• competitive strategy;
  • repositioning;
  • dominant firm;
  • natural experiment;
  • China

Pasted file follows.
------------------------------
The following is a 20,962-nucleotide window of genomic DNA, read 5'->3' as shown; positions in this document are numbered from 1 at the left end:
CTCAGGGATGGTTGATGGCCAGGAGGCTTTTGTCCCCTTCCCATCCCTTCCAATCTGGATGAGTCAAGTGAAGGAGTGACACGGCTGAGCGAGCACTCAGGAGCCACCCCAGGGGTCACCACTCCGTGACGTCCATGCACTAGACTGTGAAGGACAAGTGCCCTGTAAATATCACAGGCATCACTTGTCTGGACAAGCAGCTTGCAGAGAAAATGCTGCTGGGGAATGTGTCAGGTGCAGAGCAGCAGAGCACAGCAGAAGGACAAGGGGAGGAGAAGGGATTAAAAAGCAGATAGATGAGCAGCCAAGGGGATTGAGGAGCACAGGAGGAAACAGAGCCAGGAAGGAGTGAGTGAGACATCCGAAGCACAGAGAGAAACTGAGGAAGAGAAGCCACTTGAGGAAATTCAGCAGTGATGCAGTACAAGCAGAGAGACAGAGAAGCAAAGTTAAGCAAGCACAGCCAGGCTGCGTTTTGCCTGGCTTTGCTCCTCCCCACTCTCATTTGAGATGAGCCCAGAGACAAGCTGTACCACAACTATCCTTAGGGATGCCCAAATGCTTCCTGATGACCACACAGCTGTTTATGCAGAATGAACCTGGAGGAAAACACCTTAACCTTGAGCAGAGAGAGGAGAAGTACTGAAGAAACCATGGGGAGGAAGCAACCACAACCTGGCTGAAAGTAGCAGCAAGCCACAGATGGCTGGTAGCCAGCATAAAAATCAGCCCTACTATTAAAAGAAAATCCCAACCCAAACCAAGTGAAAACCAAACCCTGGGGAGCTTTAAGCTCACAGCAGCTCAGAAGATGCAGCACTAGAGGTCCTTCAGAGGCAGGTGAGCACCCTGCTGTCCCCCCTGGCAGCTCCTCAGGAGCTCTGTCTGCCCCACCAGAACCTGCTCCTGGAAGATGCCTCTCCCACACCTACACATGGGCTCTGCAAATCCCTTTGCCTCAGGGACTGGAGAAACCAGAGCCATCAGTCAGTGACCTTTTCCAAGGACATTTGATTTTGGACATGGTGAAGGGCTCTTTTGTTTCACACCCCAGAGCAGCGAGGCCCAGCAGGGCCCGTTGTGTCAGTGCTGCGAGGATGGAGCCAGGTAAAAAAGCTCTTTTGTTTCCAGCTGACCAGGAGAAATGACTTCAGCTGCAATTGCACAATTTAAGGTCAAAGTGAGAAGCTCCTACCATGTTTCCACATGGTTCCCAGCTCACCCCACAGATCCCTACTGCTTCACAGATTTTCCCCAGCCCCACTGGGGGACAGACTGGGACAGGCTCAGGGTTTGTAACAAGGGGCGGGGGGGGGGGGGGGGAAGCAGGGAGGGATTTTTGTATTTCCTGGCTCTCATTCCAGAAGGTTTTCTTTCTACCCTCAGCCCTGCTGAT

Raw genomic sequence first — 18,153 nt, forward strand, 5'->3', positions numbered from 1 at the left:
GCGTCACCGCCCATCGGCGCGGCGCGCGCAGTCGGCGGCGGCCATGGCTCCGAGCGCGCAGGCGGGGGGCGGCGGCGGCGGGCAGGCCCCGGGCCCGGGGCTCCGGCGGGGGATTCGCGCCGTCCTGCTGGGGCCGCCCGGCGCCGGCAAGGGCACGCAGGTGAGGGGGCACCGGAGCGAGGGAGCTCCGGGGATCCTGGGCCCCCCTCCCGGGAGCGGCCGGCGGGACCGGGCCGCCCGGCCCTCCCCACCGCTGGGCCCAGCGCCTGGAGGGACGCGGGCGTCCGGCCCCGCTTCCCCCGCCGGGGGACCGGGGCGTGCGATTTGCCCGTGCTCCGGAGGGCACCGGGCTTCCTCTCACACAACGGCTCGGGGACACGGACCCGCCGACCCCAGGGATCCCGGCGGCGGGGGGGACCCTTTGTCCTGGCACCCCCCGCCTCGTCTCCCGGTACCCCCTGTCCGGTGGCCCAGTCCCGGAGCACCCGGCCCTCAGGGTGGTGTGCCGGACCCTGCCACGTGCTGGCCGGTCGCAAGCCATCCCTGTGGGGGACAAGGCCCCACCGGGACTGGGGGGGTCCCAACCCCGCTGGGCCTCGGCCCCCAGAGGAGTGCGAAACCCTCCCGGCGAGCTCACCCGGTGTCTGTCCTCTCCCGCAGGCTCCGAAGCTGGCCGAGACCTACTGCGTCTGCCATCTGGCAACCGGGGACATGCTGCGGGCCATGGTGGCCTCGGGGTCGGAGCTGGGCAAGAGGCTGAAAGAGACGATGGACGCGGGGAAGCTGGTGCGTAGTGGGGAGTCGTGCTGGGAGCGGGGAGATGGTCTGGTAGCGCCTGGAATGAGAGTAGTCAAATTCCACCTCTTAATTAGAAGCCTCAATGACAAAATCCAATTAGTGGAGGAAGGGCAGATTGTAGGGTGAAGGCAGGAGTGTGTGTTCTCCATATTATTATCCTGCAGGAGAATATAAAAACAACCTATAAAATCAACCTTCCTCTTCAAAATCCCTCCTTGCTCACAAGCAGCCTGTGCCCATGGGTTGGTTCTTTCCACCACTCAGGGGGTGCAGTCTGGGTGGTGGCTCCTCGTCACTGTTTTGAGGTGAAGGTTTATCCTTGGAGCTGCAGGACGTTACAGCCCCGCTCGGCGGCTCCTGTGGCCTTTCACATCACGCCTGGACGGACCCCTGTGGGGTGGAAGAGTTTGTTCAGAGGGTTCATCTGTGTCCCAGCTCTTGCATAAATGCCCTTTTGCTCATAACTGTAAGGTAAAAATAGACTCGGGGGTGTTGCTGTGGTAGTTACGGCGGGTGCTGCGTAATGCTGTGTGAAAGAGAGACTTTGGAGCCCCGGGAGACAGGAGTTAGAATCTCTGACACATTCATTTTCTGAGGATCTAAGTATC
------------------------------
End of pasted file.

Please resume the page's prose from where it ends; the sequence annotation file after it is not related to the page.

We study competition as an impetus for firms to reposition—to abandon their current positioning strategy and adopt a new one. We predict that as a strong firm moves closer, competition erodes the profitability of situated firms and prompts them to reposition. We expect this effect is pronounced the greater difference in competitive strength. However, we expect that countervailing forces exist such that the viability of alternative positions and the opportunity cost of abandoning a current position mitigate this effect. Evidence from a natural experiment in China's satellite television industry supports our hypotheses. This research adds to the existing literature on repositioning, which emphasizes the phenomenon as opportunity-driven, and to the competitive interaction literature, which typically does not distinguish between noncounterattack strategies. Copyright © 2013 John Wiley & Sons, Ltd.